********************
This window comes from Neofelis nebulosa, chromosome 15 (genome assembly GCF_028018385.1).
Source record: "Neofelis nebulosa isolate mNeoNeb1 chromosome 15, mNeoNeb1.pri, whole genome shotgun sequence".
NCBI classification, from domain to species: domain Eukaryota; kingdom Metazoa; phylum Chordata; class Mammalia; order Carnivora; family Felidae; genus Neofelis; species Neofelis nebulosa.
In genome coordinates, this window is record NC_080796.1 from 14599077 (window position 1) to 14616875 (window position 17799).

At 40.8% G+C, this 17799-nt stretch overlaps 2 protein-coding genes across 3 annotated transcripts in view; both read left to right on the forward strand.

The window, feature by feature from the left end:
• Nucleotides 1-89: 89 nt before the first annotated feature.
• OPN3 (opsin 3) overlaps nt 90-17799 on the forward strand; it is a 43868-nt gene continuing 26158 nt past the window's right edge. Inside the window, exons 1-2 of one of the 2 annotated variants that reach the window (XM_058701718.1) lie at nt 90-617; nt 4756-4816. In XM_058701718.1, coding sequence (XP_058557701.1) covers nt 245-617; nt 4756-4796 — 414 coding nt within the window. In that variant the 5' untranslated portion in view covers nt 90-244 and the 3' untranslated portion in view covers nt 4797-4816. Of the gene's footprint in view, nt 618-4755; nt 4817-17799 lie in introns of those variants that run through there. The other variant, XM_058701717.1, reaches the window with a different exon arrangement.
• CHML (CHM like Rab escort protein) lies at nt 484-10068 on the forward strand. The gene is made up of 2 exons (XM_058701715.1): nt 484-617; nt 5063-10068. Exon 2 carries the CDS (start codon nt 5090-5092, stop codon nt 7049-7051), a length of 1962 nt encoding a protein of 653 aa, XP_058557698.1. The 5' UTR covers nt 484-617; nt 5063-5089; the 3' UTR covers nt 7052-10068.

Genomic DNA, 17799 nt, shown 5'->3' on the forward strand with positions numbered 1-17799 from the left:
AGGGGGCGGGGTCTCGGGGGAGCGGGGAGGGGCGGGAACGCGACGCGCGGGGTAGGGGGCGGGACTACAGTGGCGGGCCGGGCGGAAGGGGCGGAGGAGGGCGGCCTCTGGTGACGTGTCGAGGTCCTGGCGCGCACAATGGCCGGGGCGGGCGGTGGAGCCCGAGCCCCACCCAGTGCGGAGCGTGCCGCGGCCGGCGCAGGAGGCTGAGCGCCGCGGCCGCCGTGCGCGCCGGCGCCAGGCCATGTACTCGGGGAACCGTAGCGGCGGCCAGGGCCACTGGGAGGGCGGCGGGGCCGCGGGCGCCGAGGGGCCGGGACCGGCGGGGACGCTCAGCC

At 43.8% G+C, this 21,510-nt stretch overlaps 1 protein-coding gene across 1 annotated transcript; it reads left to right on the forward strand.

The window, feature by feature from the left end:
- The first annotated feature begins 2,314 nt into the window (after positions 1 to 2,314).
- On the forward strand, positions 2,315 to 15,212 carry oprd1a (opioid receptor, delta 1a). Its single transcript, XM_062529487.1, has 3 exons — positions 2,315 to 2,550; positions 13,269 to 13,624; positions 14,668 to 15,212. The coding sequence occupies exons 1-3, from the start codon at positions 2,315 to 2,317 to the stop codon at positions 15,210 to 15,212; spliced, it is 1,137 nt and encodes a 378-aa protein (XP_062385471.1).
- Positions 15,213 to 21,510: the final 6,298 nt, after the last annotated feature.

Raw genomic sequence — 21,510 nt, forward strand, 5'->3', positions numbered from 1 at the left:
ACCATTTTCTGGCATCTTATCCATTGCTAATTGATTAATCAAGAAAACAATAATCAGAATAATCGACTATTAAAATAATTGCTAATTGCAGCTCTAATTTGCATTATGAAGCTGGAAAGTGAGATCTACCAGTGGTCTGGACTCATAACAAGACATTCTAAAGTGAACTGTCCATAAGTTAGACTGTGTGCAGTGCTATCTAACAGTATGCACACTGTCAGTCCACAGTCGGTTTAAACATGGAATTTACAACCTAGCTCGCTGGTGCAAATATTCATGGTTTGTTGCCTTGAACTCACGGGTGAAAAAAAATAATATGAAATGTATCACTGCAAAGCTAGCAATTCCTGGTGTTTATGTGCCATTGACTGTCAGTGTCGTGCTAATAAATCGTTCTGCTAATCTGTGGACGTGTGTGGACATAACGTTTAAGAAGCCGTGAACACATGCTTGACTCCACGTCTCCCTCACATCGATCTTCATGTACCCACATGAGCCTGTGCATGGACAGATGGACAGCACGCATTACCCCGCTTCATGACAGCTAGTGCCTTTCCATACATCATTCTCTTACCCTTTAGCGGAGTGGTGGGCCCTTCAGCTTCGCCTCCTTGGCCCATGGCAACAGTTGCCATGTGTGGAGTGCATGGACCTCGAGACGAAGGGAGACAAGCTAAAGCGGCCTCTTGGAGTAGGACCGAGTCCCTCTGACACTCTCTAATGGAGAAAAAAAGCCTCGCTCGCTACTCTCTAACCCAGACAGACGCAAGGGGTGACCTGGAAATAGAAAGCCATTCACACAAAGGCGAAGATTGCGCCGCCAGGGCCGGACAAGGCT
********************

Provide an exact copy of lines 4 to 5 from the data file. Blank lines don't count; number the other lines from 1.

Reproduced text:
In genome coordinates, this window is record NC_080796.1 from 14599077 (window position 1) to 14616875 (window position 17799).

At 40.8% G+C, this 17799-nt stretch overlaps 2 protein-coding genes across 3 annotated transcripts in view; both read left to right on the forward strand.